pigeonhole principle

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An illustration of the pigeonhole principle: with 10 pigeons in 9 pigeonholes, one hole contains two pigeons


From the commonly used expository example that if n+1 pigeons are placed in n pigeonholes, at least one pigeonhole must contain two (or more) pigeons.


pigeonhole principle (countable and uncountable, plural pigeonhole principles)

  1. (mathematics) The theorem which states that any partition of a finite set of n elements into m (< n) subsets (allowing empty subsets) must include a subset with two or more elements; any of certain reformulations concerning the partition of infinite sets where the cardinality of the unpartitioned set exceeds that of the partition (so there is no one-to-one correspondence).
    • 1993, David Gries, Fred B. Schneider, A Logical Approach to Discrete Math, Springer, page 355,
      The pigeonhole principle is usually stated as follows.
      (16.43)     If more than n pigeons are placed in n holes, at least one hole will contain more than one pigeon.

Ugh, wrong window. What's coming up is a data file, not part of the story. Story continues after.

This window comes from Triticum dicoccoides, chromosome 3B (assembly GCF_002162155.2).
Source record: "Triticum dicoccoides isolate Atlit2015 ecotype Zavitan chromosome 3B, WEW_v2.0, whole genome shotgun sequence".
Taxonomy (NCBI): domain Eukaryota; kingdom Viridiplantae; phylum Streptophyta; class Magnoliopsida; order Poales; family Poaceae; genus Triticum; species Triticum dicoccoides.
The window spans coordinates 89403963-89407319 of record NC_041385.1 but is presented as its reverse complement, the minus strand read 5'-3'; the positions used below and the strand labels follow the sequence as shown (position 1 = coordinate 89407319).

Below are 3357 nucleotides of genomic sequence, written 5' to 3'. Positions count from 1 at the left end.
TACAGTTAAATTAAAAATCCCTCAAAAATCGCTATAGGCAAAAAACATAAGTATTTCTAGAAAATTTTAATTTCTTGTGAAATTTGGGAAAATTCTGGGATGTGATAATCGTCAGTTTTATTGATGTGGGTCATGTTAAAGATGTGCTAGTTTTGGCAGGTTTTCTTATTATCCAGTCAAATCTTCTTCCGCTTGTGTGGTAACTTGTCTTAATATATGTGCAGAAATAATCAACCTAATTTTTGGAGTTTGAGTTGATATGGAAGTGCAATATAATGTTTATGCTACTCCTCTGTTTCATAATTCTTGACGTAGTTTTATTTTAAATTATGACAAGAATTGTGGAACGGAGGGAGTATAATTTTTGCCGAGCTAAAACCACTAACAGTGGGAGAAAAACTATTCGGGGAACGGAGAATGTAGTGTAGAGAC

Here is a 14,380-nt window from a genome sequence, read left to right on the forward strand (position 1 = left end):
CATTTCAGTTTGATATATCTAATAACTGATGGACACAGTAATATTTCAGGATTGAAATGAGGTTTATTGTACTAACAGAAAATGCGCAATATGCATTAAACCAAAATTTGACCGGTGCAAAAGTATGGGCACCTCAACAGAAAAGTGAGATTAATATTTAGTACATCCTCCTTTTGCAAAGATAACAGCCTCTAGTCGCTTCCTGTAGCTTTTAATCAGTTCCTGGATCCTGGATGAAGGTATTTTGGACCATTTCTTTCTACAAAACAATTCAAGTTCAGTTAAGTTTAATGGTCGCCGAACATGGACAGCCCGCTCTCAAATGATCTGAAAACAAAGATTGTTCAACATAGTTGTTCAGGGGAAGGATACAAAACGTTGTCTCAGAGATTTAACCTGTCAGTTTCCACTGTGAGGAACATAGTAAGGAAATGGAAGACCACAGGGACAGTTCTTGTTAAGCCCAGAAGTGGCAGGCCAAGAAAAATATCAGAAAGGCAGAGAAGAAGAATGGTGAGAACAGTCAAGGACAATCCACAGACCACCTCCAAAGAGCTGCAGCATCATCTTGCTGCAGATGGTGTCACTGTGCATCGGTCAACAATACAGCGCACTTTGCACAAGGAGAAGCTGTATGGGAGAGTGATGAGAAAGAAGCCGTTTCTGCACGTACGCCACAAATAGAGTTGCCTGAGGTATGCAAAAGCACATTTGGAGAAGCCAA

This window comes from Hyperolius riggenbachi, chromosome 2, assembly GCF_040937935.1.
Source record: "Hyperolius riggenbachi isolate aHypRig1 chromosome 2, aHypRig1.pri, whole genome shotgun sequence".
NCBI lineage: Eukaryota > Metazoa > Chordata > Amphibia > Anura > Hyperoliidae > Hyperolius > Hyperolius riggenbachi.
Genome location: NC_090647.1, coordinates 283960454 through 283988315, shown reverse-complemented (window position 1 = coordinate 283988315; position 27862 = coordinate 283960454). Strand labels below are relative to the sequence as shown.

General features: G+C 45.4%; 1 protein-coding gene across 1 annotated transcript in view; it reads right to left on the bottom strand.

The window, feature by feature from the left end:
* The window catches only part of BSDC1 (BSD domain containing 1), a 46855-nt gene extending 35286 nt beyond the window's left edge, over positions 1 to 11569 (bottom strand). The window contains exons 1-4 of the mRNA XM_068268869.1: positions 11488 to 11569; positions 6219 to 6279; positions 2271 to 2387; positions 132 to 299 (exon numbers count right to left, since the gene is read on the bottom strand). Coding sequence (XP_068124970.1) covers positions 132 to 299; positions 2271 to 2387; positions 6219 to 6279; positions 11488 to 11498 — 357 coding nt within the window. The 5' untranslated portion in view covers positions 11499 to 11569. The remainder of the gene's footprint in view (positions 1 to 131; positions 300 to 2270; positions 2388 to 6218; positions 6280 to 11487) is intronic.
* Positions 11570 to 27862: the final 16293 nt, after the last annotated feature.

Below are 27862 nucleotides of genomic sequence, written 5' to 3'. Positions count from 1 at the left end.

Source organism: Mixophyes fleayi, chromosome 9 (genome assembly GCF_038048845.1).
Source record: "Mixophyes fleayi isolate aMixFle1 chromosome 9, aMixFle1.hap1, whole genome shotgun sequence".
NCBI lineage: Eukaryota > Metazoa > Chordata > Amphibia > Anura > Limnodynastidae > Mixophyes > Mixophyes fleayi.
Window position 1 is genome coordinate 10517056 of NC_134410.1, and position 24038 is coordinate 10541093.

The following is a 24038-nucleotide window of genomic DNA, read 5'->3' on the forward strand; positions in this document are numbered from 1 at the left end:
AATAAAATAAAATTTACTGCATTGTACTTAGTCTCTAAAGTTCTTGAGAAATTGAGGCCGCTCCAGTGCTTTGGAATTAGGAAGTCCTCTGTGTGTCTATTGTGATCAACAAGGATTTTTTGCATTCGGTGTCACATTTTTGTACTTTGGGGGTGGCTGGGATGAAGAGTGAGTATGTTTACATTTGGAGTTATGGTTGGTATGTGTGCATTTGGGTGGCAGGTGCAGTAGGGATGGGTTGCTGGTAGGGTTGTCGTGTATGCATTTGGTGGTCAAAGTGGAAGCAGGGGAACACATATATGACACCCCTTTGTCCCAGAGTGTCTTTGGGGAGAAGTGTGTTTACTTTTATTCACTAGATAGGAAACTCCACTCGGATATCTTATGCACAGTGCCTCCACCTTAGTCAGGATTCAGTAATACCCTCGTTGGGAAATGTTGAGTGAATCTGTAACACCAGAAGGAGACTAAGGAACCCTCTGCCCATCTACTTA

The pigeonhole principle is obvious, and one may wonder what it has to do with computer science or mathematics.
    • 2009, John Harris, Jeffry L. Hirst, Michael Mossinghoff, Combinatorics and Graph Theory, Springer, page 313,
      Of course our list of pigeonhole principles is not all inclusive. For example, more set theoretic pigeonhole principles are given in [72].
      Corollary 3.31 (Ultimate Pigeonhole Principle). The following are equivalent:
      1. κ is a regular cardinal.
      2. If we put κ pigeons into λ < κ pigeonholes, then some pigeonhole must contain κ pigeons.
    • 2012, Dov M. Gabbay, Akihiro Kanamori, John Woods (editors), Handbook of the History of Logic: Volume 6: Sets and Extensions in the Twentieth Century, Elevier (North-Holland), page 325,
      As we turn to look at various pigeonhole principles and how they are used to prove partition theorems, particularly for pairs, we keep in mind the slogan that is embedded in the Motzkin quote: complete disorder is impossible.

Usage notes[edit]

An alternative formulation is that the codomain of an injective function on finite sets cannot be smaller than its domain. With this formulation, no restatement is necessary when infinite sets are considered.

The plural, strictly speaking, refers to formulations of the theorem.



Further reading[edit]